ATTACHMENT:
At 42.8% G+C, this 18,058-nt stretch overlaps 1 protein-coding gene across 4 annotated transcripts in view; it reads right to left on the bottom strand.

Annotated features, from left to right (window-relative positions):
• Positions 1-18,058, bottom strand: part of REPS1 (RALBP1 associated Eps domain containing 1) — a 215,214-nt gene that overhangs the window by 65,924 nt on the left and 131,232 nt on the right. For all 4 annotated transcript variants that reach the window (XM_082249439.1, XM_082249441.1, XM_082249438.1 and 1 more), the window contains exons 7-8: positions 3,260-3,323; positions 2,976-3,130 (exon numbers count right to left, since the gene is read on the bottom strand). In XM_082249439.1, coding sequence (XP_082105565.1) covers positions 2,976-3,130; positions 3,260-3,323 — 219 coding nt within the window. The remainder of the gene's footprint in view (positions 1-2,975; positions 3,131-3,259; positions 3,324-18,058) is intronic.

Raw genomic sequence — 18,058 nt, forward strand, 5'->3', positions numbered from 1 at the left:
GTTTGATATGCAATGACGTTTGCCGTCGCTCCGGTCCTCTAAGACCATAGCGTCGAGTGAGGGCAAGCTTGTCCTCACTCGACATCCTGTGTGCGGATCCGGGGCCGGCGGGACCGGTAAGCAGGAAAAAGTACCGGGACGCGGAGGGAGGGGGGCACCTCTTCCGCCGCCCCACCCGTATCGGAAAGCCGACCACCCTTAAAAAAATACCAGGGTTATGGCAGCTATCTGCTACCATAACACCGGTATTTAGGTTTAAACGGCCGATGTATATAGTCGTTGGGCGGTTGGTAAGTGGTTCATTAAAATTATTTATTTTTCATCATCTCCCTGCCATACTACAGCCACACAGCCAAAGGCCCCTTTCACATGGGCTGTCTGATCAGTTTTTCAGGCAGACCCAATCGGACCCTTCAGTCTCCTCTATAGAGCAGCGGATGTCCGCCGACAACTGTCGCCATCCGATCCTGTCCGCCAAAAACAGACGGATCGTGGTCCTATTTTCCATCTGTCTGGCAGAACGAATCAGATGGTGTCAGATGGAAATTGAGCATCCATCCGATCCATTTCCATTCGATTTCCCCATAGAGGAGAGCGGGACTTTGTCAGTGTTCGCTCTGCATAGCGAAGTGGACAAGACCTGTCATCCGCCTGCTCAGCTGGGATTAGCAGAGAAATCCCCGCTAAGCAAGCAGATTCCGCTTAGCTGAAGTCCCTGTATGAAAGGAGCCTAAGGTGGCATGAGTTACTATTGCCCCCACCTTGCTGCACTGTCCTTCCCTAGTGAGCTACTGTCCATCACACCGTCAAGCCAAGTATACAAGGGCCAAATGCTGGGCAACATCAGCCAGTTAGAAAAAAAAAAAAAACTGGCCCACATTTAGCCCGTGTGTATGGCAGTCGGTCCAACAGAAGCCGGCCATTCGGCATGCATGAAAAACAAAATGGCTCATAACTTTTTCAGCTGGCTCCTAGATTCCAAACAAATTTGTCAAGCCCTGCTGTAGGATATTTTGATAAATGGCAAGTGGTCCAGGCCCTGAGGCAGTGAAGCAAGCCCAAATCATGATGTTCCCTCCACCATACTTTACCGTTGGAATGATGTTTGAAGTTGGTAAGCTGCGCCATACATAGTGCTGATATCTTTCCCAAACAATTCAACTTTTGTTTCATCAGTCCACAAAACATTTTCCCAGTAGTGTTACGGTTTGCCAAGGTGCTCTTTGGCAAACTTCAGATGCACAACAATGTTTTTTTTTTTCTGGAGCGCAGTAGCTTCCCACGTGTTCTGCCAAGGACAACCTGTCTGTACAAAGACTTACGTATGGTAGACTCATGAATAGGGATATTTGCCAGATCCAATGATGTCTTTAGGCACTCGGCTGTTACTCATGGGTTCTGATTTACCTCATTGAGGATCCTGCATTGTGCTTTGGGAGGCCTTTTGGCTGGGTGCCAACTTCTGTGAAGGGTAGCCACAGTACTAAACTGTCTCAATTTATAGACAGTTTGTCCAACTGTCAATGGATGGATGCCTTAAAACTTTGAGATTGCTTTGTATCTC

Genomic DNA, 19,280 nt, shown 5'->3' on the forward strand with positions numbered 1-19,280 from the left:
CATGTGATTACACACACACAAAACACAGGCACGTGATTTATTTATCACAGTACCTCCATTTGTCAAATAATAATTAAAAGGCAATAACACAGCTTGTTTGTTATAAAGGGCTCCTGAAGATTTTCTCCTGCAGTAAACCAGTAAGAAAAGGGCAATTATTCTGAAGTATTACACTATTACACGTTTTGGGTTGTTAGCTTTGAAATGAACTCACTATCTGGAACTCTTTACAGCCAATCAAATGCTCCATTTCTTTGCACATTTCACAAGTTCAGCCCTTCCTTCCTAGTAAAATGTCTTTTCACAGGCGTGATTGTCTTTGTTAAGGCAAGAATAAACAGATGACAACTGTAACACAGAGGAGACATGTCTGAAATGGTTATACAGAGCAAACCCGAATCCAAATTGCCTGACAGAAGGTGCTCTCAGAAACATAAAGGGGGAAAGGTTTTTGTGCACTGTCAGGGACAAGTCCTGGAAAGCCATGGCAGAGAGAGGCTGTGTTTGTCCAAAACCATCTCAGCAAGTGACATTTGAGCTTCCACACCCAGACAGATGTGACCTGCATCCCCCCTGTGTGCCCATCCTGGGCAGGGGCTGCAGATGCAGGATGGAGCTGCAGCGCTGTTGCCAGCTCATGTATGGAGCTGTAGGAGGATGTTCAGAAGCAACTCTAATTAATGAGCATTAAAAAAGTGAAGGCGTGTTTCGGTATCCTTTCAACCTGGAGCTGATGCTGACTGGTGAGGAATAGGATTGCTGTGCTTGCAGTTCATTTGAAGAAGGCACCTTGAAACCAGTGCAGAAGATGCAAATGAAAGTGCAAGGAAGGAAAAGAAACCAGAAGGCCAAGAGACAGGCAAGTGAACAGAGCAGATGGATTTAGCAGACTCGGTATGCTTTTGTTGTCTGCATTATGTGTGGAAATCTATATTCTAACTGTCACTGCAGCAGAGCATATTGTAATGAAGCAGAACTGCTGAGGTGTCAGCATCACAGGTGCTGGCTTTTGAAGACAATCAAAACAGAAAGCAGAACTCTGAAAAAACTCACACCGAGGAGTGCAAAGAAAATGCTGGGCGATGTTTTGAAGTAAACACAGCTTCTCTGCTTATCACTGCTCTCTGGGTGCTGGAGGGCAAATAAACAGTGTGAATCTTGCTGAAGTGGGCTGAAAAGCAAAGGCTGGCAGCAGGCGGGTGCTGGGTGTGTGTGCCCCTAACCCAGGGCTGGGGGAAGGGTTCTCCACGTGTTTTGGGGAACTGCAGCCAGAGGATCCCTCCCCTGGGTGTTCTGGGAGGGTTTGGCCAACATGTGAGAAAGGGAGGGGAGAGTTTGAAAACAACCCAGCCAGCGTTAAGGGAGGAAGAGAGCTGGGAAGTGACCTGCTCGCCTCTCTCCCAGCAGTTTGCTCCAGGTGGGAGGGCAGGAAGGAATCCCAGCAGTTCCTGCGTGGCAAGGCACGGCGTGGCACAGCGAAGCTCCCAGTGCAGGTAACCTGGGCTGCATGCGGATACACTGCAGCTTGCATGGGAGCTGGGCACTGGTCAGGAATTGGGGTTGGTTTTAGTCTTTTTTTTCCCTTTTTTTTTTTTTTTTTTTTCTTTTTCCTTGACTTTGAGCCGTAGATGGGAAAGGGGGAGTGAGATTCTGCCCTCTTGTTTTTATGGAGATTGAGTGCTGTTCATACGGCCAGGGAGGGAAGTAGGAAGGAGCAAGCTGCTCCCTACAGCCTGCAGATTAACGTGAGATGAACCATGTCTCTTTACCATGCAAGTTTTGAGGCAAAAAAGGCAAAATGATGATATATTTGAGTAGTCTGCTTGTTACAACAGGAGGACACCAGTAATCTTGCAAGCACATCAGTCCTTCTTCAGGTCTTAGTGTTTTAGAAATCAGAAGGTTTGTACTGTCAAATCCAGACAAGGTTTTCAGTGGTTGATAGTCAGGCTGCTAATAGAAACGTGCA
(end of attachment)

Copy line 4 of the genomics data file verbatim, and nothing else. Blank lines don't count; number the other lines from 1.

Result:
Raw genomic sequence — 18,058 nt, forward strand, 5'->3', positions numbered from 1 at the left: